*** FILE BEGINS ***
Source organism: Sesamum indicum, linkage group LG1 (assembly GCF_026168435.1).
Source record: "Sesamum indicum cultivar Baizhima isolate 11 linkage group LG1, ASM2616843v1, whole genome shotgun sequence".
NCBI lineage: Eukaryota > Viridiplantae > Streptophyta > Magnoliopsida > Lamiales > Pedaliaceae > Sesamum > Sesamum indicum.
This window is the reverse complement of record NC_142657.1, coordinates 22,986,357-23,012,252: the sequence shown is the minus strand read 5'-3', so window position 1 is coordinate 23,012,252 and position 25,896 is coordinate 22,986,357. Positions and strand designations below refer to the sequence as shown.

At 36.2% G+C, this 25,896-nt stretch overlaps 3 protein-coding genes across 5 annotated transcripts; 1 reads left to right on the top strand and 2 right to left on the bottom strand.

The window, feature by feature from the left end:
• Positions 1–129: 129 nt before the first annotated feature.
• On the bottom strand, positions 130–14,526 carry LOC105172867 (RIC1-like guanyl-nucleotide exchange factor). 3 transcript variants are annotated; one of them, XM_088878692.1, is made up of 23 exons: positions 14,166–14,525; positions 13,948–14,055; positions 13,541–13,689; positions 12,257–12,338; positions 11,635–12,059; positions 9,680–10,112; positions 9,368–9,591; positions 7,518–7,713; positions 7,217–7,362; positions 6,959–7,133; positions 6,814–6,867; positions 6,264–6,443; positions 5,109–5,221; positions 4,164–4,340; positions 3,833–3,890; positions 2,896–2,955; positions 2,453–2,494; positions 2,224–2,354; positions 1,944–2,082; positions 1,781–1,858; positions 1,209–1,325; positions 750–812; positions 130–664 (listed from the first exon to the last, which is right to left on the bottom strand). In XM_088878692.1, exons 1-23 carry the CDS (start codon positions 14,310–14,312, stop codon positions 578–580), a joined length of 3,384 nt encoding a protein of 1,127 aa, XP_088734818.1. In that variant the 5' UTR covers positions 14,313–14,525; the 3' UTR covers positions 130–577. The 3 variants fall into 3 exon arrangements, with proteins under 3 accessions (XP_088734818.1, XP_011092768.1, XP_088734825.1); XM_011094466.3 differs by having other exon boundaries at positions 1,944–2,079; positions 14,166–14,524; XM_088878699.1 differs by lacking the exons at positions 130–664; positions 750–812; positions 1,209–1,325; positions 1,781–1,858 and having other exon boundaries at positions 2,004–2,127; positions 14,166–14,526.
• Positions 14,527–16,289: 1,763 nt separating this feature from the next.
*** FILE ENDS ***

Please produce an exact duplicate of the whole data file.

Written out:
Source organism: Sesamum indicum, linkage group LG1 (assembly GCF_026168435.1).
Source record: "Sesamum indicum cultivar Baizhima isolate 11 linkage group LG1, ASM2616843v1, whole genome shotgun sequence".
NCBI lineage: Eukaryota > Viridiplantae > Streptophyta > Magnoliopsida > Lamiales > Pedaliaceae > Sesamum > Sesamum indicum.
This window is the reverse complement of record NC_142657.1, coordinates 22,986,357-23,012,252: the sequence shown is the minus strand read 5'-3', so window position 1 is coordinate 23,012,252 and position 25,896 is coordinate 22,986,357. Positions and strand designations below refer to the sequence as shown.

At 36.2% G+C, this 25,896-nt stretch overlaps 3 protein-coding genes across 5 annotated transcripts; 1 reads left to right on the top strand and 2 right to left on the bottom strand.

The window, feature by feature from the left end:
• Positions 1–129: 129 nt before the first annotated feature.
• On the bottom strand, positions 130–14,526 carry LOC105172867 (RIC1-like guanyl-nucleotide exchange factor). 3 transcript variants are annotated; one of them, XM_088878692.1, is made up of 23 exons: positions 14,166–14,525; positions 13,948–14,055; positions 13,541–13,689; positions 12,257–12,338; positions 11,635–12,059; positions 9,680–10,112; positions 9,368–9,591; positions 7,518–7,713; positions 7,217–7,362; positions 6,959–7,133; positions 6,814–6,867; positions 6,264–6,443; positions 5,109–5,221; positions 4,164–4,340; positions 3,833–3,890; positions 2,896–2,955; positions 2,453–2,494; positions 2,224–2,354; positions 1,944–2,082; positions 1,781–1,858; positions 1,209–1,325; positions 750–812; positions 130–664 (listed from the first exon to the last, which is right to left on the bottom strand). In XM_088878692.1, exons 1-23 carry the CDS (start codon positions 14,310–14,312, stop codon positions 578–580), a joined length of 3,384 nt encoding a protein of 1,127 aa, XP_088734818.1. In that variant the 5' UTR covers positions 14,313–14,525; the 3' UTR covers positions 130–577. The 3 variants fall into 3 exon arrangements, with proteins under 3 accessions (XP_088734818.1, XP_011092768.1, XP_088734825.1); XM_011094466.3 differs by having other exon boundaries at positions 1,944–2,079; positions 14,166–14,524; XM_088878699.1 differs by lacking the exons at positions 130–664; positions 750–812; positions 1,209–1,325; positions 1,781–1,858 and having other exon boundaries at positions 2,004–2,127; positions 14,166–14,526.
• Positions 14,527–16,289: 1,763 nt separating this feature from the next.